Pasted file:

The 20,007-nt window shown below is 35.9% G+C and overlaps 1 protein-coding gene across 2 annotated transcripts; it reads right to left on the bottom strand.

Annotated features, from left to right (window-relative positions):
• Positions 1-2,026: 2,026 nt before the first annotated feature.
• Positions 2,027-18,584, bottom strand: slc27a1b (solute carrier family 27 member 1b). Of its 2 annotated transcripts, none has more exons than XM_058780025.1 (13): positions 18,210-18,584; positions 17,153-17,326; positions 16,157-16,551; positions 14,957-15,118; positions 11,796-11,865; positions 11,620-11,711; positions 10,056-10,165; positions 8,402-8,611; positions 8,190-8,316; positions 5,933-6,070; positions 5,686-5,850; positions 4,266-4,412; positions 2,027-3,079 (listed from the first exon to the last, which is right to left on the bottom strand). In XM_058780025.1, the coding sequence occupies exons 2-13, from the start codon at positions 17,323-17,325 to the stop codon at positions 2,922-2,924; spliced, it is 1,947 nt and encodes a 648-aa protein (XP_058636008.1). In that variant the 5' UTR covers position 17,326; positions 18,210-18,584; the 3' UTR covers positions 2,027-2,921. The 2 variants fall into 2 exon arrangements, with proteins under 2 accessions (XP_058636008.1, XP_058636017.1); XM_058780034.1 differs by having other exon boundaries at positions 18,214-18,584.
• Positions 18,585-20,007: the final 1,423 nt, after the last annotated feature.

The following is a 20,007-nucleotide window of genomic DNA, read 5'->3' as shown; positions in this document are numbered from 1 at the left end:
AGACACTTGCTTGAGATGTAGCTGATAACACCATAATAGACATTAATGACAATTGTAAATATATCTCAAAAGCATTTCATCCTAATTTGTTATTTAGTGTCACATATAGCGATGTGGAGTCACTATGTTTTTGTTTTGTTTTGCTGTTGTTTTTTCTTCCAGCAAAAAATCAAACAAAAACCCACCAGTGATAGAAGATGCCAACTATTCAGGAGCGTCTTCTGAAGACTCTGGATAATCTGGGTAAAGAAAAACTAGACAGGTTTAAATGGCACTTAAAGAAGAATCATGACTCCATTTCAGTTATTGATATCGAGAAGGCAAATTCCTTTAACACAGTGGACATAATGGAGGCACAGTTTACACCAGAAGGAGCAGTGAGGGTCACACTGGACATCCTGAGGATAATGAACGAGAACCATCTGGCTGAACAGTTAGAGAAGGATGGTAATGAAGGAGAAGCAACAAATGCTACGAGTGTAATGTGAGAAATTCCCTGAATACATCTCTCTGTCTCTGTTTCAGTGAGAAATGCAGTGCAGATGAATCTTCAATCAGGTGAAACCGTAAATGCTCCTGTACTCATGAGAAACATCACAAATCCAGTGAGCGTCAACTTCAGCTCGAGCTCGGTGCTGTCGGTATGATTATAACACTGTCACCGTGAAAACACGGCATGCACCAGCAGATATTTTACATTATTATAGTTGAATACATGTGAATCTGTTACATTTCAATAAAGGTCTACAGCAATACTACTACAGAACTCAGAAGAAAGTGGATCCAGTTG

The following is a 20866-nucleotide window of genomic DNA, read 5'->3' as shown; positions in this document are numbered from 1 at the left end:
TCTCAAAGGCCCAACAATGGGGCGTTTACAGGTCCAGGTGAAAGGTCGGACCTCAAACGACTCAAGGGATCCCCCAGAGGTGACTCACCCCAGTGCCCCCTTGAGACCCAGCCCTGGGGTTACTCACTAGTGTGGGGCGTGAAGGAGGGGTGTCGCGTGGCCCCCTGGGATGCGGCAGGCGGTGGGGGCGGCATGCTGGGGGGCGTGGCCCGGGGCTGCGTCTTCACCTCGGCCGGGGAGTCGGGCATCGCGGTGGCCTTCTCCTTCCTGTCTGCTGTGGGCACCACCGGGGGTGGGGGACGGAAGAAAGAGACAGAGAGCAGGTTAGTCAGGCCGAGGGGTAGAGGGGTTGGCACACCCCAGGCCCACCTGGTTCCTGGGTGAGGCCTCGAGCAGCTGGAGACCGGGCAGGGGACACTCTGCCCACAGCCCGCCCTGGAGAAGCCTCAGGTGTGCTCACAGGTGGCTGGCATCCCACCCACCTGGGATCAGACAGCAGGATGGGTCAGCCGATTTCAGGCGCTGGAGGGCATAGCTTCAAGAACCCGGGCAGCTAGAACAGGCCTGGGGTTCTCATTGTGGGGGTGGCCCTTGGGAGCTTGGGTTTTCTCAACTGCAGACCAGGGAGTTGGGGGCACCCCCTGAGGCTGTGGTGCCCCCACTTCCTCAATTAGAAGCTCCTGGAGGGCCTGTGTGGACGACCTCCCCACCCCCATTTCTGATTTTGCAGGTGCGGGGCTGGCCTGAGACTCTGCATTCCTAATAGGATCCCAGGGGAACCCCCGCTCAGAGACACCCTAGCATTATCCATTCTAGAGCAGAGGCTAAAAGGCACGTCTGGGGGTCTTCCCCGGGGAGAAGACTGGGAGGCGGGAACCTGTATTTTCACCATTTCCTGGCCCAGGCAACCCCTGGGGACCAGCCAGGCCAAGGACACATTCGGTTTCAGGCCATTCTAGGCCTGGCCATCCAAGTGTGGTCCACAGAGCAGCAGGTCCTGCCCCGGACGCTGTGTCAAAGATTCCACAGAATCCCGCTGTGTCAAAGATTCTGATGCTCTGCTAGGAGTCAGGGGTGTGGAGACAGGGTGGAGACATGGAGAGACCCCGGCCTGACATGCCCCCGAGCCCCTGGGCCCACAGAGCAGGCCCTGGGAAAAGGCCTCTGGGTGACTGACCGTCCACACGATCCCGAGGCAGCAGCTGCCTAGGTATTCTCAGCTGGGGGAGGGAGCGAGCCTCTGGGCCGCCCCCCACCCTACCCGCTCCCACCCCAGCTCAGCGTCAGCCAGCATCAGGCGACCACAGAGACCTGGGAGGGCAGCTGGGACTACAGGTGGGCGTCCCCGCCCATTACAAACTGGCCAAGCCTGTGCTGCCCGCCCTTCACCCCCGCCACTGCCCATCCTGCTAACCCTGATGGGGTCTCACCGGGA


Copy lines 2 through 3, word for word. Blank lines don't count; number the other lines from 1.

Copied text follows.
Annotated features, from left to right (window-relative positions):
• Positions 1-2,026: 2,026 nt before the first annotated feature.